The issue of spin becomes even more complicated when it comes to non-elementary particles, like the hadrons. A good example is, as already mentioned, the neutron, which has a vanishing net charge but consists of a very complicated state of quarks and gluons, which are bound by the strong force. The exact nature of this binding is not yet fully understood. In the naive parton picture you may say it consists of three quarks (one up and two down quarks), but these "valence quarks" are not the point particles you describe as Dirac fields in the QCD lagrangian. These socalled "current quarks" carry a mass of a few MeV, as inferred from lattice QCD and chiral perturbation theory compared to the explicit breaking of chiral symmetry (e.g., the finite value of the pion mass). This is a complicated issue in itself. A good review can be found in the particle data group's review of particle physics,

http://pdg.lbl.gov/2013/reviews/rpp2012-rev-quark-masses.pdf

Thus already the mass of the nucleon (proton or the neutron) is pretty complicated to understand. Only about 2% is due to the current-quark masses (i.e., the Higgs mechanism) the rest is due to the strong interaction in terms of a cloud of virtual gluons and "sea quarks" all together making up the nucleon.

The more complicated is the spin. It's not even easy to say, how to define the spin of the constituents and how the measured spin 1/2 of the nucleons is shared by them. This is ongoing research. The same holds for the associated magnetic moment of the nucleons, which after all are not elementary but complicated composite objects of finite extent as described above.
 
  • #35
but the thing is whether the magnetic field produced by suppose a particle will show repulsion or attraction on the basis of its charge or due to its spin?
 
  • #36
ChrisVer
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it will be a small repulsive or attractive force which would lead to somehow higher and lower energy state (so the ground state would require antiparallel spins). What is the problem about that? It comes from the coupling of magnetic field with the spin.
It doesn't make the spin as the classical angular momentum in anyway. The angular momentum is given by a cross product of position and momentum. This is not true for the spin
 
  • #37
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but the thing is whether the magnetic field produced by suppose a particle will show repulsion or attraction on the basis of its charge or due to its spin?

I think you need to read up on basic electromagnetism, as you don't seem to understand the classical concepts and without them the quantum mechanics would be even more confusing. I've found 2 repeated issues that make your questions nonsensical:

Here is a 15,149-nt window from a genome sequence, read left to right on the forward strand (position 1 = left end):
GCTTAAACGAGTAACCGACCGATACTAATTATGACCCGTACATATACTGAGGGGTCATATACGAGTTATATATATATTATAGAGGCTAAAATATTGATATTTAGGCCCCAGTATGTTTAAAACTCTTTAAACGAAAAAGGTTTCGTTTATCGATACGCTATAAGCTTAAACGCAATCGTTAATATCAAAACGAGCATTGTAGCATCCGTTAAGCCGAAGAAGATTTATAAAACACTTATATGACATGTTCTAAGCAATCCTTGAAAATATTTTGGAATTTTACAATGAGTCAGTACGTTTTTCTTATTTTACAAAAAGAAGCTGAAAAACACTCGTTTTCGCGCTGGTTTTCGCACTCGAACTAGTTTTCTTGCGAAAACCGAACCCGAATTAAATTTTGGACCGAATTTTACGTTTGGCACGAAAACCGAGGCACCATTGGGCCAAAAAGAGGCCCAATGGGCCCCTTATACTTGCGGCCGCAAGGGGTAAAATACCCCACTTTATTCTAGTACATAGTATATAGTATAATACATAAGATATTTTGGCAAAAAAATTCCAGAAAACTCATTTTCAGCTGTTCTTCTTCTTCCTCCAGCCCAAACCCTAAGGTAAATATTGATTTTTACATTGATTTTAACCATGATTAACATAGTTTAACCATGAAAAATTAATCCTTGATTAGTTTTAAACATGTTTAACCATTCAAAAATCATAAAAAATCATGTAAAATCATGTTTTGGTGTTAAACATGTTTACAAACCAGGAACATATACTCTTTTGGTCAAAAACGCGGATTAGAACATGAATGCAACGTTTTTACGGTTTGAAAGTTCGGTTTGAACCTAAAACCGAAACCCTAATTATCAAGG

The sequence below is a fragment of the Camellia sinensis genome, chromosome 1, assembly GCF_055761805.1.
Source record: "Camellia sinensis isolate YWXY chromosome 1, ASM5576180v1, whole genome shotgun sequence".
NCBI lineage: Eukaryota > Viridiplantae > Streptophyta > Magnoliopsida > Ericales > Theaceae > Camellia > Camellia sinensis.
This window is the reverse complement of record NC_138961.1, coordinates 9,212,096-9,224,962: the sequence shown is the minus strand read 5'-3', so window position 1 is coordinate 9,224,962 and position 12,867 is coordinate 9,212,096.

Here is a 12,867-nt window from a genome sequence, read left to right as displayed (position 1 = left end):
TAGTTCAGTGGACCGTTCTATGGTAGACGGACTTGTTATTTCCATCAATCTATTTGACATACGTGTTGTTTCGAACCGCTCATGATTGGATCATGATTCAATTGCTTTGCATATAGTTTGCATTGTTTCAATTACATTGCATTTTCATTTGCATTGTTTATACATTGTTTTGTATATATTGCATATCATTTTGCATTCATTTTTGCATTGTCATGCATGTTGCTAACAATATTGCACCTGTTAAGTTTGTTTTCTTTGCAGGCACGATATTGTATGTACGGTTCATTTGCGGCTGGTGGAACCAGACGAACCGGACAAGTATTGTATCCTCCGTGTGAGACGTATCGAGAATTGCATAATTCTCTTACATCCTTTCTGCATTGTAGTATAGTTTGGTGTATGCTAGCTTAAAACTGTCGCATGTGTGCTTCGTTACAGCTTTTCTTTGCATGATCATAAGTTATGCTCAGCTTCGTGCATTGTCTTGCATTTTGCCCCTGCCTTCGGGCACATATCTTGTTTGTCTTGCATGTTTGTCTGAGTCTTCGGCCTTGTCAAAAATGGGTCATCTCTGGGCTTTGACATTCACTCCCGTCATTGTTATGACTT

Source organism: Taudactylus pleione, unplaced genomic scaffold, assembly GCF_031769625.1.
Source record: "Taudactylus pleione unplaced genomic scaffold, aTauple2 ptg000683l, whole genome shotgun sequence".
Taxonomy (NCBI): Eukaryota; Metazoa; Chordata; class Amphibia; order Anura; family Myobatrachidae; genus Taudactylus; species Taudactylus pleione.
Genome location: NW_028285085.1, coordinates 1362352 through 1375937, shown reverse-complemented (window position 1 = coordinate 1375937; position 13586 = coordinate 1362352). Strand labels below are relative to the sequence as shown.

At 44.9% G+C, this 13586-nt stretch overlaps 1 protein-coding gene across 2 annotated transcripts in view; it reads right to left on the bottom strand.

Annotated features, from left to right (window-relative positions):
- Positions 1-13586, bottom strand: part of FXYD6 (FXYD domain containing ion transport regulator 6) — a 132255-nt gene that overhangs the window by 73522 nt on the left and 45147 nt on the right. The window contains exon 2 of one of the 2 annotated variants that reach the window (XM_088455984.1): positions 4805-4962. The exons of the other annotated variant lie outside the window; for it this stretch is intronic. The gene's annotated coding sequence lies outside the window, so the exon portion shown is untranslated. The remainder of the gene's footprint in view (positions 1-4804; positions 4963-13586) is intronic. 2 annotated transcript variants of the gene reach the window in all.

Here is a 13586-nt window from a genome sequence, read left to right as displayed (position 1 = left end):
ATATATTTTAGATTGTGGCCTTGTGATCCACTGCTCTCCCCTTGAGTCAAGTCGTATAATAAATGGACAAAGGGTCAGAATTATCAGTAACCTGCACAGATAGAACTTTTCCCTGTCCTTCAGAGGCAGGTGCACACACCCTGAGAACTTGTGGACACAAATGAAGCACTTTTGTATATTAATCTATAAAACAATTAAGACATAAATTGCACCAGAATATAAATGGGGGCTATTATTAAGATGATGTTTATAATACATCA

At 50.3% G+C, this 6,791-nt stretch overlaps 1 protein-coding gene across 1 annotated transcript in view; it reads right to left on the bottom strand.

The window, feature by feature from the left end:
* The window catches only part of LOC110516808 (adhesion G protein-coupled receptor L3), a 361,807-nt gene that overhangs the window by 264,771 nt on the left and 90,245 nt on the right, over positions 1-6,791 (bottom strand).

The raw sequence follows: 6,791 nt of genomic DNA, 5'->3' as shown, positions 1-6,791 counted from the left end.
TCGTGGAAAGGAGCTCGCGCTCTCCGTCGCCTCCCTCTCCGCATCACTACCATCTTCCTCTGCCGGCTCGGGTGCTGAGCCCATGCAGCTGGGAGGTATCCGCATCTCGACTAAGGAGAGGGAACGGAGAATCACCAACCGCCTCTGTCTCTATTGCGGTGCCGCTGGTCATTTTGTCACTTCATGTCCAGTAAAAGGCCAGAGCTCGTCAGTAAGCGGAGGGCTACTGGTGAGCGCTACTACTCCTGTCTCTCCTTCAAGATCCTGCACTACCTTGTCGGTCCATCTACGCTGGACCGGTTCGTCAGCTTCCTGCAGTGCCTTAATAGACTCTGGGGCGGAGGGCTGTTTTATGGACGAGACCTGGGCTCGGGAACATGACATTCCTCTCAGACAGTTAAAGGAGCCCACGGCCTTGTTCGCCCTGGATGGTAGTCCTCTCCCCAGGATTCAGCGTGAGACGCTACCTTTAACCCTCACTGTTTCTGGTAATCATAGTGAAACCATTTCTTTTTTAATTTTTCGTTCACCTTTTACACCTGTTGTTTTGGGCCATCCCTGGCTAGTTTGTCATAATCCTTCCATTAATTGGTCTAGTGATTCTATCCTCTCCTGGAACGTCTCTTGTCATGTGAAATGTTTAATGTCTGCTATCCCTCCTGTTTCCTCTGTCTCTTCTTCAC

1) The magnetic force is velocity-dependent so you can't talk about attraction or repulsion without specifying velocities. However, to try to answer your question: the magnetic effects are due to BOTH charge and spin angular momentum. Neutrinos have no magnetic field, but they have spin (neutrons are made of charged quarks so they have magnetic moments). Similarly a charged scalar particle would have charge but no spin, and have no intrinsic magnetic field

2) The terms "spin up" and "spin down" only make sense relative to some fixed coordinate basis, like in reference to an external magnetic field. Using the words "up" and "down" implicitly turns a vector quantity (spin direction) into a scalar by taking its dot product relative to some OTHER vector. The concept of spin makes a lot more sense when you deal with the vector quantity rather than some arbitrary scalar
 
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  • #38
Actually i appreciate your answer to my question but still i want to know how spin and charge can create magnetic dipole which according to me is superficial because i am still on my point that magnetic field is on the basis of spin.Although with your example of neutrino you have proved it but still explain me how magnetic field can be "created" by charge and spin?just explain me everything and not just a normal as we generally do.

Regards
Harjot
 
  • #39
Vanadium 50
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Harjot Singh, you have received some excellent advice on what you need to study to understand the question you have asked. "Explain me everything" is not how we operate here, for the simple reason that it doesn't work. If you want to learn, you need to put a certain amount of effort in.